2014 Oscar Power Rankings: Best Director (Sept. 3)
Here’s the challenge of the 2014 Oscars race – well, the first of many challenges, and possibly the largest. No matter how many movies the Academy slots into the Best Pictures race – from six to eight to 10 – there can be only five Best Director nominees … meaning a handful of filmmakers who saw their movies nominated for BP are on the outside of the Director’s race, looking in. There isn’t much that we can do about this flawed system, because we’re rarely going to have as many Best Director nominees as there will be Best Picture nominees.
This chart, I believe, will change often. We don’t know how director-driven ‘Foxcatcher’ or ‘Gravity’ will be until we’re able to screen these Oscar contenders. Maybe Paul Greengrass’s ‘Captain Phillips’ will blow us away. Or John Lee Hancock’s ‘Saving Mr. Banks.’ But for now, if I had to guess the five most likely Best Director nominees, I’d nominate:
Joel and Ethan Coen, 'Inside Llewyn Davis'
The Coens are no strangers to the Acaademy, scoring multiple nominations for recent pictures like ‘True Grit,’ ‘A Serious Man,’ and ‘No Country for Old Men,’ which took home multiple Oscars. If ‘Llewyn Davis’ has the same effect on Academy voters as it did on Cannes critics earlier this year, the siblings could be back in contention early next year.
Alfonso Cuaron, 'Gravity'
Cuaron’s a brilliant director, whose credits include the mesmerizing ‘Children of Men,’ the scintillating ‘Y Tu Mama Tambien,’ and the best ‘Harry Potter’ installment, ‘Prisoner of Azkaban.’ And yet, his three Oscar nominations have been for editing and screenplay (twice). This year, he seems poised to break into the Director category with ‘Gravity,’ which dominated the chatter out of Telluride and Venice. An Oscar nom feels like a lock.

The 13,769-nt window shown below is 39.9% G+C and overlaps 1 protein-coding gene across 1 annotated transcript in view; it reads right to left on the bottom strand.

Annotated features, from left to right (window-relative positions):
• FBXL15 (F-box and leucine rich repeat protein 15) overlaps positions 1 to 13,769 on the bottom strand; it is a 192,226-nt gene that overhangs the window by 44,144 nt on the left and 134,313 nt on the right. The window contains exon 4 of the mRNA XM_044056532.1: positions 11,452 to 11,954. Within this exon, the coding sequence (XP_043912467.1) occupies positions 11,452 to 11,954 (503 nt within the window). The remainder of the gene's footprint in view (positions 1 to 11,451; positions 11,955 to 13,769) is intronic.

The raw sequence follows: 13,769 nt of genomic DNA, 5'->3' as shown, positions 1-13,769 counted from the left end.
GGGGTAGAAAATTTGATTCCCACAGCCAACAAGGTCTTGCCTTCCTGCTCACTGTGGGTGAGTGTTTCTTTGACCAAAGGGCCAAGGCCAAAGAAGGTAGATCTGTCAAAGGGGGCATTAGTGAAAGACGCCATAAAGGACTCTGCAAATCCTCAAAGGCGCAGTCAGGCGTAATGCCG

Bennett Miller, ‘Foxcatcher’
Here, I’m betting on Miller’s track record. He has directed two films. He was nominated for Best Director for ‘Capote,’ and coached ‘Moneyball’ to multiple Oscar noms including Best Picture, Actor (Brad Pitt), Supporting Actor (Jonah Hill) and Screenplay. The dark, demeted story of ‘Foxcatcher’ sounds tailor-made for Miller, and I think it will be a serious Oscar player, but we’ll know when it starts to screen.
Ben Stiller, ‘The Secret Life of Walter Mitty’
This one is my gamble. Stiller is an underrated director, and his adaptation of ‘Walter Mitty’ could connect with multiple demographics, putting itself into prime position to compete for several top Oscars. Or, it could be a harmless family-friendly movie that does well over the holidays and disappears. That’s not what I’m hearing, though. What I’m hearing is that ‘Mitty’ is special, and Stiller belongs on this short list of Director candidates.
John Wells, ‘August: Osage County’
To me, ‘Osage County’ feels like The Frontrunner, the movie that, on paper, should dominate the Oscar season. It’s based on a Pulitzer Prize-winning play. It has a powerful cast of Oscar veterans. It’s bathed in dark, complicated family materials that, when played right, get Oscar’s attention. If it works, from top to bottom, then Wells likely gets in on the movie’s coattails.
Woody Allen, ‘Blue Jasmine;’ JC Chandor, ‘All Is Lost;’ George Clooney, ‘The Monuments Men;’ Bill Condon, ‘The Fifth Estate;’ Ryan Coogler; ‘Fruitvale Station;’ Paul Greengrass, ‘Captain Phillips;’ John Lee Hooker, ‘Saving Mr. Banks;’ Ron Howard, 'Rush;' Steve McQueen, ’12 Years a Slave;’ Alexander Payne, 'Nebraska;' Jason Reitman, ‘Labor Day;’ David O. Russell, 'American Hustle;' Ridley Scott, ‘The Counselor;’ Martin Scorsese, ‘The Wolf of Wall Street;’ Denis Villeneuve, 'Prisoners'